An Efficient Indexing Scheme for Multi-dimensional Moving Objects

  • Khaled Elbassioni
  • Amr Elmasry
  • Ibrahim Kamel
Conference paper
Part of the Lecture Notes in Computer Science book series (LNCS, volume 2572)


We consider the problem of indexing a set of objects moving in d-dimensional space along linear trajectories. A simple disk-based indexing scheme is proposed to efficiently answer queries of the form: report all objects that will pass between two given points within a specified time interval. Our scheme is based on mapping the objects to a dual space, where queries about moving objects translate into polyhedral queries concerning their speeds and initial locations.We then present a simple method for answering such polyhedral queries, based on partitioning the space into disjoint regions and using a B-tree to index the points in each region. By appropriately selecting the boundaries of each region, we can guarantee an average search time that almost matches a known lower bound for the problem. Specifically, for a fixed d, if the coordinates of a given set of N points are statistically independent, the proposed technique answers polyhedral queries, on the average, in O((N/B)1-1/d .(logB N)1 /d +K/B) I/O’s using O(N/B) space, where B is the block size, and K is the number of reported points. Our approach is novel in that, while it provides a theoretical upper bound on the average query time, it avoids the use of complicated data structures, making it an effective candidate for practical applications.


Index Structure Range Query Query Time Indexing Scheme Partition Tree 
These keywords were added by machine and not by the authors. This process is experimental and the keywords may be updated as the learning algorithm improves.


Unable to display preview. Download preview PDF.

Unable to display preview. Download preview PDF.


  1. 1.
    P. K. Agarwal, L. Arge and J. Erickson, Indexing Moving points. In Proc. 19th ACM PODS, pp. 175–186, 2000.Google Scholar
  2. 2.
    P. K. Agarwal, L. Arge, J. Erickson, P. Franciosa and J. S. Vitter, Efficient Searching with Linear Constraints. In Proc. 17th ACM PODS, pp. 169–178, 1998.Google Scholar
  3. 3.
    R. Alonso and H. F. Korth, Database System Issues in Nomadic Computing. In Proc. ACM-SIGMOD International Conference on Management of Data, pp. 388–392, 1993.Google Scholar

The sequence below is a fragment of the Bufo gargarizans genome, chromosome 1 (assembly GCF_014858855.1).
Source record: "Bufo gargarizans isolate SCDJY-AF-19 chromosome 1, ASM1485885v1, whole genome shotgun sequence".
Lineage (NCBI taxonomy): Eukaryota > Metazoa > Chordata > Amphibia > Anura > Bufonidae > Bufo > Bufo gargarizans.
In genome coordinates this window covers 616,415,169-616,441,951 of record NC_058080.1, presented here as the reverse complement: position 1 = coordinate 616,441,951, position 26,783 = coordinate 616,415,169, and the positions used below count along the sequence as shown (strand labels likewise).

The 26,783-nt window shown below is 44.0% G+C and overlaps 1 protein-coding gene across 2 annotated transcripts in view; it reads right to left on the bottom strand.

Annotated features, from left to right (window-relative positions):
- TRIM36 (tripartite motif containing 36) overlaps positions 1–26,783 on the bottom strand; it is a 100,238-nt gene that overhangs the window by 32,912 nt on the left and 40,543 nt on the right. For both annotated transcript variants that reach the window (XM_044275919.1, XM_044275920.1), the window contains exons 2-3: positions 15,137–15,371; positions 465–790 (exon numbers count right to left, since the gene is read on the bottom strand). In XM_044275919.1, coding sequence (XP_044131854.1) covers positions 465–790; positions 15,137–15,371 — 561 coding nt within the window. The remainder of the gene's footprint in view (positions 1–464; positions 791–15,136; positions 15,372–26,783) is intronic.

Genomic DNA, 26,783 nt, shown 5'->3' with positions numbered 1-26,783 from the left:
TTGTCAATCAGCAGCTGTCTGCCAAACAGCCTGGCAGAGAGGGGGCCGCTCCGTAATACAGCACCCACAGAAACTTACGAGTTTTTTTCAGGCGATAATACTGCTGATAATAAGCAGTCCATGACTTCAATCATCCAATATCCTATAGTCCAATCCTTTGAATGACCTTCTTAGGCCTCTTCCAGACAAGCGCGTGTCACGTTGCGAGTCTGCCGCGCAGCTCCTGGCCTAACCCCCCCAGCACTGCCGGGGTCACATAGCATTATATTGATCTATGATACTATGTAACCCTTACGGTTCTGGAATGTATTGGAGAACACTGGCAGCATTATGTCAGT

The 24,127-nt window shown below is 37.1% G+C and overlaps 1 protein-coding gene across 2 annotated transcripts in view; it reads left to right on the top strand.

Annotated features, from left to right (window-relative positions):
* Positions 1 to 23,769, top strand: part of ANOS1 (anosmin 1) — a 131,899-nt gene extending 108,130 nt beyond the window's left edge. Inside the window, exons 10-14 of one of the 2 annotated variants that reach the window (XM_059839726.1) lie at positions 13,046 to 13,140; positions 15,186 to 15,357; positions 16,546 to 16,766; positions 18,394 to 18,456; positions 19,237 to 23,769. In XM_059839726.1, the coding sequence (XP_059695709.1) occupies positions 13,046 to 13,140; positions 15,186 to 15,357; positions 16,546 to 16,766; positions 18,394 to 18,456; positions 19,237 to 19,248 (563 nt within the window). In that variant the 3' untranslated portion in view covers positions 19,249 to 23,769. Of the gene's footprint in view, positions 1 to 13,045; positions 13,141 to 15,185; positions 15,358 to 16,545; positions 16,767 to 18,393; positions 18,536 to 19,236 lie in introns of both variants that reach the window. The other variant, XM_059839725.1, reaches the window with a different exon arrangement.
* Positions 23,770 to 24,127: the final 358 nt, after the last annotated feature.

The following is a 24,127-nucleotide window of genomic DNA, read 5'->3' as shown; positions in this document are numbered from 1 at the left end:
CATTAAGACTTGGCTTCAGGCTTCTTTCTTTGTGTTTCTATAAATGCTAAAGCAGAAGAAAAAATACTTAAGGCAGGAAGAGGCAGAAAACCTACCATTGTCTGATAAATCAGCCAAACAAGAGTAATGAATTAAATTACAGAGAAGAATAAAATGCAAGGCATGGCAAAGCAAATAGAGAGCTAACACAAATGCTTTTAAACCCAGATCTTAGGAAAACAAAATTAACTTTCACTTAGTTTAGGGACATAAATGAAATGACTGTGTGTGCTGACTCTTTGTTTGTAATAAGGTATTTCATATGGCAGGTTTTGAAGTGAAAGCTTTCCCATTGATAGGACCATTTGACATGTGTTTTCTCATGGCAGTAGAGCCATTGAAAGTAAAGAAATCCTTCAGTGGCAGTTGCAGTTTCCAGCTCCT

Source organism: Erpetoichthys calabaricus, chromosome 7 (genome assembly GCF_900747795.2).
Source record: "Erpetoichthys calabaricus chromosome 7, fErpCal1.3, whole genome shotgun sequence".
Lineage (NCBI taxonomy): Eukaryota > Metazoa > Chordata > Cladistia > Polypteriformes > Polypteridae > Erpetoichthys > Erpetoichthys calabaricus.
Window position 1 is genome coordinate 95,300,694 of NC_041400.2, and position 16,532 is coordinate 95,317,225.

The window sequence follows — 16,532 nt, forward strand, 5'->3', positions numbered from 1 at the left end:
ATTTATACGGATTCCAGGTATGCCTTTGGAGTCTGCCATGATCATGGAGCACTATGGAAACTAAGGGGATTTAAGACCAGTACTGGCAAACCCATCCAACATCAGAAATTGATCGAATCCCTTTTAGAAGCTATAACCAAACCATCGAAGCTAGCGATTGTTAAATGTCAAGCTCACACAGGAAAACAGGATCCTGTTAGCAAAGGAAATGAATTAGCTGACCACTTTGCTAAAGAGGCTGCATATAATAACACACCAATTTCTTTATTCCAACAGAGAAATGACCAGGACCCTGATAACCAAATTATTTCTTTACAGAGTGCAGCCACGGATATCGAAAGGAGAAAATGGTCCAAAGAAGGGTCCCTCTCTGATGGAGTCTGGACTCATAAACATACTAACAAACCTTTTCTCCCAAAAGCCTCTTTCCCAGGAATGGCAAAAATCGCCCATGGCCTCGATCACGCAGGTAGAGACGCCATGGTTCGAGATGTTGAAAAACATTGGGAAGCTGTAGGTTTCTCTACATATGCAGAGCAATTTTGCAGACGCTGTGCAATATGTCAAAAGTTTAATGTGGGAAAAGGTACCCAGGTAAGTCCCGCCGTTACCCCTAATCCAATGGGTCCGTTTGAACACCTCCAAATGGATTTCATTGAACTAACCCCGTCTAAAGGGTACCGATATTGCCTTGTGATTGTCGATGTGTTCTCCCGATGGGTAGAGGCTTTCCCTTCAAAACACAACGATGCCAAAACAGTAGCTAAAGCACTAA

4. 4.
    A. Aggarwal and J. S. Vitter, The Input/Output Complexity of Sorting and Related Problems. In Communications of the ACM, 31(9):1116–1127, 1988.CrossRefMathSciNetGoogle Scholar
  5. 5.
    N. Beckmann, H.-P. Kriegel, R. Schneider and B. Seeger, The R.-tree: An Efficient and Robust Access Method for Points and Rectangles. In Proc. ACM-SIGMOD, pp. 322–331, 1990.Google Scholar
  6. 6.
    M. Cai, D. Keshwani and P. Z. Revesz, Parametric rectangles: A model for querying and animating spatiotemporal databases. In Proc. 7th International Conference on Extending Database Technology, LNCS 1777, pp. 430–444. Springer, 2000.Google Scholar
  7. 7.
    S. Chamberlain, Model-based battle command: A paradigm whose time has come. In Proc. 1st International Symposium on Command and Control Research and Technology, pp. 31–38, 1995.Google Scholar
  8. 8.
    B. Chazelle and B. Rosenberg, Lower Bounds on the Complexity of Simplex Range Reporting on a Pointer Machine. In Proc. 19th International Colloquium on Automata, Languages and Programming, LNCS, Vol. 693, 1992.Google Scholar
  9. 9.
    K. Elbassioni, A. Elmasry and I. Kamel, Efficient Answering of Polyhedral Queries in Rd using BBS-trees. In Proc. 14th Canadian Conference on Computational Geometry (CCCG 2002), pp. 54–57, 2002.Google Scholar
  10. 10.
    J. Goldstein, R. Ramakrishnan, U. Shaft and J. B. Yu, Processing Queries by Linear Constraints. In Proc. 16th ACM PODS, pp. 257–267, 1997.Google Scholar
  11. 11.
    A. Guttman, R-trees: A Dynamic Index Structure for Spatial Searching. In Proc. ACM-SIGMOD, pp. 47–57, 1984.Google Scholar
  12. 12.
    G. Kollios, D. Gunopulos and V. Tsotras, On Indexing Mobile Objects. In Proc. 18th ACM PODS, pp. 261–272, 1999.Google Scholar
  13. 13.
    H. V. Jagadish, On Indexing Line Segments. In Proc. 16th VLDB Conference, pp. 614–625, 1990.Google Scholar
  14. 14.
    I. Kamel and C. Faloutsos, On Packing R-trees. In Proc. Second International Conference on Information and Knowledge Management, 1993.Google Scholar
  15. 15.
    J. Matoušek, Efficient Partition Trees. Disc. and Computational Geometry, 8 (1992), pp. 432–448.Google Scholar
  16. 16.
    S. Šaltenis, C. S. Jensen, S. T. Leutenegger, and M. A. Lopez, Indexing the Positions of Continuously Moving Objects. In Proc. ACM-SIGMOD, pp. 331–342, 2000.Google Scholar
  17. 17.
    A. Schrijver. Theory of Linear and Integer Programming, Wiley-Interscience, 1986.Google Scholar
  18. 18.
    A. P. Sistla, O. Wolfson, S. Chamberlain and S. Dao, Modeling and Querying Moving Objects. In Proc. 13th IEEE ICDE Conference, pp. 422–432, April 1997.Google Scholar
  19. 19.
    J. Tayeb, O. Ulusoy and O. Wolfson, A quadtree-Based Dynamic Attribute Indexing Method. The Computer Journal, 41(3):185–200, 1998.zbMATHCrossRefGoogle Scholar

Copyright information

© Springer-Verlag Berlin Heidelberg 2003

Authors and Affiliations

  • Khaled Elbassioni
    • 1
  • Amr Elmasry
    • 1
  • Ibrahim Kamel
    • 2
  1. 1.Computer Science DepartmentAlexandria UniversityEgypt
  2. 2.College of Information SystemsZayed UniversityUnited Arab Emirates

Personalised recommendations